Recommended reading for better Lean Thinking
Top recommended books to improve your Lean Thinking
This list of books has been pulled together from a mixture of recommendations from others . and also from our readings. For us, Lean Thinking is about improving the way we think. This list of recommended titles includes books that have done just that. And we hope they provide some inspiration for you too.
I was not sure what to expect when I started Sapiens, but so glad that I did. It’s a macro view of humanity that questions some of the fundamental assumptions our society holds. It brings into question the foundation for religion, economies, political society, what we eat and why and how we value money.
Now, I can’t suggest all his books on here, so I wanted to suggest one which I thought would be a great insight into Tim Ferris for a newbie. Tim, via his books and podcasts, looks to deconstruct the routines and techniques of some of the best worldwide performers across all sectors. This book is full of great nuggets and is packed with sources to explore ideas further. Keep it on the side of the bed and pick it up whenever you are curious or looking for some inspiration.
“Nothing in life is as important as you think it is, while you are thinking about it” – Daniel Kahneman
Anyone who wants to make change possible in businesses and in their own lives needs to start getting to grips with how we think and how our minds are tripped up by error and prejudice. In this book, Kahneman explores the “two ways we make choices; fast, intuitive thinking and slow, rational thinking” which help us begin to piece to together the root cause of the way we think and behave and also helps us to understand the way others think and behave.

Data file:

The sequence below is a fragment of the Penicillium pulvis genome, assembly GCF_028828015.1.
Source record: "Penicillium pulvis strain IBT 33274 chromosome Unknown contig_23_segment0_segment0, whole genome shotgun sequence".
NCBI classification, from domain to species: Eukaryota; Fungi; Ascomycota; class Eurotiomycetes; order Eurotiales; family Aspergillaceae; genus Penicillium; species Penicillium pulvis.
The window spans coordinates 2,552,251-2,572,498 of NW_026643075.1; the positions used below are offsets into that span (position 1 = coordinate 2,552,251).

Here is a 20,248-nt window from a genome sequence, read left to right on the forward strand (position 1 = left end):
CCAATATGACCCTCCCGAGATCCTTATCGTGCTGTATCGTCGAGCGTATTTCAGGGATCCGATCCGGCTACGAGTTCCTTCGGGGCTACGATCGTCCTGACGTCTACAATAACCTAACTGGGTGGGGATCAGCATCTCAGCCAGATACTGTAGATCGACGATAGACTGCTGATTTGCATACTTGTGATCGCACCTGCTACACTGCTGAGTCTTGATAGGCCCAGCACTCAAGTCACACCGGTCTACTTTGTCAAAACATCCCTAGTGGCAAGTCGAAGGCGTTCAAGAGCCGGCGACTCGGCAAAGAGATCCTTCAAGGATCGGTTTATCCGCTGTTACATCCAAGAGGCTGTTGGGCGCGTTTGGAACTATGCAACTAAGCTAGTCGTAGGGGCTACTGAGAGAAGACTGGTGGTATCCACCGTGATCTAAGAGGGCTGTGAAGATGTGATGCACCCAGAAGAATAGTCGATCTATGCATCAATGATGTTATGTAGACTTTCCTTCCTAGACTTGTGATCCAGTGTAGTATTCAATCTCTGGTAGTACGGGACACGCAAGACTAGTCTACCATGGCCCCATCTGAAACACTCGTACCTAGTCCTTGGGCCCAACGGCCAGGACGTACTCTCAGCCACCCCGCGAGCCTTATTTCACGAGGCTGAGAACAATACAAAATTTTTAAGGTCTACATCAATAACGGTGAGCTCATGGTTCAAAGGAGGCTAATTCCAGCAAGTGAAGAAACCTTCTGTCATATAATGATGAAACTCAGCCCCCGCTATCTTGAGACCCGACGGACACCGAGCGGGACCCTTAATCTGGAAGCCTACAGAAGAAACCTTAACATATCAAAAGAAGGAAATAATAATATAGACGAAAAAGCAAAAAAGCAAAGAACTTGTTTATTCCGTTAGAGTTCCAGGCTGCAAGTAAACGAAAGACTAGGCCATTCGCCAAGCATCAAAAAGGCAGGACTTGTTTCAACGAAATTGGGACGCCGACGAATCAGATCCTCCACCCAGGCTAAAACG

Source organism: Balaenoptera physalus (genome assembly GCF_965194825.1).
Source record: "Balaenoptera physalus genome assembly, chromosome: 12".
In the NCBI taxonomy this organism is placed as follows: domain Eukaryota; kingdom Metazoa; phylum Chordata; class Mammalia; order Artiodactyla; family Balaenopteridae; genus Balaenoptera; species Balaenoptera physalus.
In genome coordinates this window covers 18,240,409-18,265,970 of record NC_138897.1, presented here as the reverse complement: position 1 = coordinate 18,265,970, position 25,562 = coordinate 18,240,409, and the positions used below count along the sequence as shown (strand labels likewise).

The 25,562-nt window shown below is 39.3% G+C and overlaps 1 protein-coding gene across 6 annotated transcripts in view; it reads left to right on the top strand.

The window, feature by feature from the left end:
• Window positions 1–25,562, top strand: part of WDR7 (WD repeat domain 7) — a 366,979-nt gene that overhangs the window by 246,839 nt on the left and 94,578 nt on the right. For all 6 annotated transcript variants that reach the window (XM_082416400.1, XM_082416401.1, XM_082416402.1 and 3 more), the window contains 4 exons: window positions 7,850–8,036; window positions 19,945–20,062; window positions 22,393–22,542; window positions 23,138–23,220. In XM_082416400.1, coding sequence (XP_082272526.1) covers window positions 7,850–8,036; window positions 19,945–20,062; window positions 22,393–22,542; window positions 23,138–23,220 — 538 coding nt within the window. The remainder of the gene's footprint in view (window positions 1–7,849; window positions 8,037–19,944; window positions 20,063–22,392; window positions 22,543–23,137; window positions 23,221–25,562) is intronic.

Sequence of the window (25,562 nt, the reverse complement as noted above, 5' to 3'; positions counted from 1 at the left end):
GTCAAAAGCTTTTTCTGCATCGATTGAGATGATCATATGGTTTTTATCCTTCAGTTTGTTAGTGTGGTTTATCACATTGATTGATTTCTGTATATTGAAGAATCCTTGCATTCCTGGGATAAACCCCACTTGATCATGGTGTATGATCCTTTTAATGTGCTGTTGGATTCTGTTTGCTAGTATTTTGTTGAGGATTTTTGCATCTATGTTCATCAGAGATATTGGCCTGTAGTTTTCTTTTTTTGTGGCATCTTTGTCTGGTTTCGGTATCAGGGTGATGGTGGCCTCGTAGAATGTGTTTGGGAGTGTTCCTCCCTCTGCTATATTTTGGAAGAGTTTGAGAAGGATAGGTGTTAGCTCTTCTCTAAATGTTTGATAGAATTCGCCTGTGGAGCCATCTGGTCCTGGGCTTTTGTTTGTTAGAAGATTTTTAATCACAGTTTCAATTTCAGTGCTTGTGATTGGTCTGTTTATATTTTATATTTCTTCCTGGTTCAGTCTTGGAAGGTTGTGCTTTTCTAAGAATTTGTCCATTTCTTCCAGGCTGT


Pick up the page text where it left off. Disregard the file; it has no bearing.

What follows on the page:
With so many conversations taking place around evolutionary biology, Viktor’s book is a refreshing view of how “meaning” in man’s life is an undeniable central tenant. With change management, it’s crucial to find out how to attach people’s “meaning” for working in a particular direction. Too many organizations and managers fail to realize that just because I am paid to do something, does not give it meaning.
This is an essential book for anyone involved in change and process improvement as it helps answer one of the most difficult questions about how to make change happen and how to make it stick. It blows up the idea that people are motivated by extrinsic factors and focuses on three essential themes of autonomy, mastery, and purpose. Recommended for everyone!
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